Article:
No drastic cuts or staff redundancies will be used to help Nottinghamshire County Council balance its books next year, the authority’s leader has said.
The Conservative-led council needs to find at least £24m in the 2023/24 financial year.
Inflationary pressures fuelled by the ongoing energy crisis are being blamed for the gap.
Councils across Nottinghamshire and the rest of the country are expected to find out their financial settlements from the Government next week.
This will let them know how much grant support they will receive for the coming financial year and give certainty over their council tax plans.
Chancellor Jeremy Hunt confirmed last month local authorities like Nottinghamshire will be able to increase council tax bills by 4.99 per cent.
This includes a two per cent increase for the ringfenced adult social care precept and a further 2.99 per cent for general services like education and transport.
If the authority opted to take the full amount, it would equate to an £82.20 increase on the council’s portion of the bill in households classed as ‘Band D’.
However, last month, Cllr Richard Jackson (Con), the authority’s portfolio holder for finance, said the council plans to keep the rise at an “affordable level” amid the cost of living crisis.
Now Cllr Bradley has said there will not be significant cuts to services or massive job losses next year and that the authority is confident it can balance the books.
He said: “We’re still able to balance the books despite that £24m inflation impact.
“We haven’t finalised budgets yet and we’re waiting for the settlement but we’re not looking at significant service reductions or massive redundancies – or things other councils have announced.
“Councils are affected the same as households with energy bills and increasing costs, and it’s a significant challenge.
“But I’m really optimistic that, although there will be some difficult elements to it, we are relatively in a really stable position.”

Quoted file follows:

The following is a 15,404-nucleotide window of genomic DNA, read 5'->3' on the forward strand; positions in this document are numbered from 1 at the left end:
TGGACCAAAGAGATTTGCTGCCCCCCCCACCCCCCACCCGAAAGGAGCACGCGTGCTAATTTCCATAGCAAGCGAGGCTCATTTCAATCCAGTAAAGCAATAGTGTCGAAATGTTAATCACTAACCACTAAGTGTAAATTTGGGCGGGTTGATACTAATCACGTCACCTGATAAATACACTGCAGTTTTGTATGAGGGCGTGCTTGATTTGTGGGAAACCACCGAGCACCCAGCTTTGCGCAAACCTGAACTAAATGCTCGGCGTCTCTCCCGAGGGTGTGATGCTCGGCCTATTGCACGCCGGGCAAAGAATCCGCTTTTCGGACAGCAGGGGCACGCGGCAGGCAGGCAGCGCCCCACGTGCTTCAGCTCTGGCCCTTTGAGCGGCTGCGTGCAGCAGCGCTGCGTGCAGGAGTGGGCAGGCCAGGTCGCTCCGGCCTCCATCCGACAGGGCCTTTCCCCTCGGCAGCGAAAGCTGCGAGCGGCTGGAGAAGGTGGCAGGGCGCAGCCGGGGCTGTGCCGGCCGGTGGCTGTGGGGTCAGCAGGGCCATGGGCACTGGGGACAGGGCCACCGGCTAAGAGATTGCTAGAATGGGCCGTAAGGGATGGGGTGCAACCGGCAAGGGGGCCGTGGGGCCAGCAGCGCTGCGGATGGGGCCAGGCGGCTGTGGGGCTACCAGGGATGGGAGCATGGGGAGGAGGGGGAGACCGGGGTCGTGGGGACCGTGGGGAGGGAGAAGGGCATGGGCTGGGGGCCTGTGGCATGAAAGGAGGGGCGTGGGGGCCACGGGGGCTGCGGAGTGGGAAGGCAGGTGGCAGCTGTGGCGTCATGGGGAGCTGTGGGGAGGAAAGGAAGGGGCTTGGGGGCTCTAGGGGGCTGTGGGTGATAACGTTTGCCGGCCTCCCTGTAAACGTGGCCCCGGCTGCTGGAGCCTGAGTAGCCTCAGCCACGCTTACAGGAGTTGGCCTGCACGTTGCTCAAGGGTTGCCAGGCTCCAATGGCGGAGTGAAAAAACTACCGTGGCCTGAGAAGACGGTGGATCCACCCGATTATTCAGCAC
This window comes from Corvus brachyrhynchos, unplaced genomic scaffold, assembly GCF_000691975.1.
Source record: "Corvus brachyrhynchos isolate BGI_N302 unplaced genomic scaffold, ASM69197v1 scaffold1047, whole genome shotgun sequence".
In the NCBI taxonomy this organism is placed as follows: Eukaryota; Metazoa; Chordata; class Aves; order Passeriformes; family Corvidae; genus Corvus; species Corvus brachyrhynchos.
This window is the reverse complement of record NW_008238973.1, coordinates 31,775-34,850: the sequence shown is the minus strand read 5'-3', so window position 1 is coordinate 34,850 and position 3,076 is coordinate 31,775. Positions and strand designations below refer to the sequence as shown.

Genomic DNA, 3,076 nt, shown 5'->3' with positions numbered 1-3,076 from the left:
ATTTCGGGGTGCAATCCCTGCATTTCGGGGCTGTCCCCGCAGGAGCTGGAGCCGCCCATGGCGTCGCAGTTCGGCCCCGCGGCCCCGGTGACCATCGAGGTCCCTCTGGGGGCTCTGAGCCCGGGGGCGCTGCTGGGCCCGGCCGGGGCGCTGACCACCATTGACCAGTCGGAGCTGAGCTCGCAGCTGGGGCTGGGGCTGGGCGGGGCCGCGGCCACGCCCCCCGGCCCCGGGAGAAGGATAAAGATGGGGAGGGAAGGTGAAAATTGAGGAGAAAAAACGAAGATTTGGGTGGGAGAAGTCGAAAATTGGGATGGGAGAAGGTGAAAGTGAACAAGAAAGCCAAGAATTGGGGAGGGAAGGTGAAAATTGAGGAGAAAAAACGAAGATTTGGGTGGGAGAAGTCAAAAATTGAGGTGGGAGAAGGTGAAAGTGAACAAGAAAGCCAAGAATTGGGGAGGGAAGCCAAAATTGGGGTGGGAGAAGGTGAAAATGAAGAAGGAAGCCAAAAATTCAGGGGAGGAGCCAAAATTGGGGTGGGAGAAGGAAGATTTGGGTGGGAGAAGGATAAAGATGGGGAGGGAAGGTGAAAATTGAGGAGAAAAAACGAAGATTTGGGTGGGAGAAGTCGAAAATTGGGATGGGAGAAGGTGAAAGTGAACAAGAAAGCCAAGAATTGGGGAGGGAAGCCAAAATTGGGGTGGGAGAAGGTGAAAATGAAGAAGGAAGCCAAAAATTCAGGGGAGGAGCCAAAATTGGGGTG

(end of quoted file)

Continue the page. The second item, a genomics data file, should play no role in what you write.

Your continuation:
It follows Nottingham City Council announcing a five per cent council tax hike, 110 redundancies and a raft of other measures to save £29m.
The cash-strapped council needs to find £32.2m next year as it looks to prove to Government inspectors that it is managing its finances well.
However, councils were dealt a blow earlier this week when the long-awaited Fair Funding Review was delayed yet again by the Government.
The review – promised since 2016 – would set out a new funding formula for councils and offer longer-term budget flexibilities.
But it has been repeatedly delayed and now a Whitehall finance policy says the review will not be carried out until the next term of Parliament.
The Government statement said: “The government had previously committed to carrying out a review of relative needs and resources.
“Whilst we can confirm these will not be implemented in this spending review period, the Government remains committed to improving the local government finance landscape in the next Parliament.”
Cllr David Martin (Ash Ind), cabinet member for finance at Ashfield District Council, said the delay is a “devastating blow” for councils.
Cllr Martin, also a member of the Independent Alliance opposition group at County Hall, told the Local Democracy Reporting Service: “We’ve been promised a ‘fair funding review’ for the last eight years.
“This represents yet another broken promise to local government by the Conservatives. It’s a devastating blow and it’s clear no one is listening at the heart of Government.”
However, Cllr Bradley believes new flexibilities could still be offered by the ministers.
He said: “At some point, the Government will have to bite the bullet but it is frustrating.
“We have seen some steps forward, I’m hoping we’ve got some opportunities for flexible funding and there are positive things going on behind the scenes.
“If we were allowed to spend our budget how we wanted, we wouldn’t need to have difficult budget conversations and we’d probably be able to cut tax.
“More flexibility would be good.”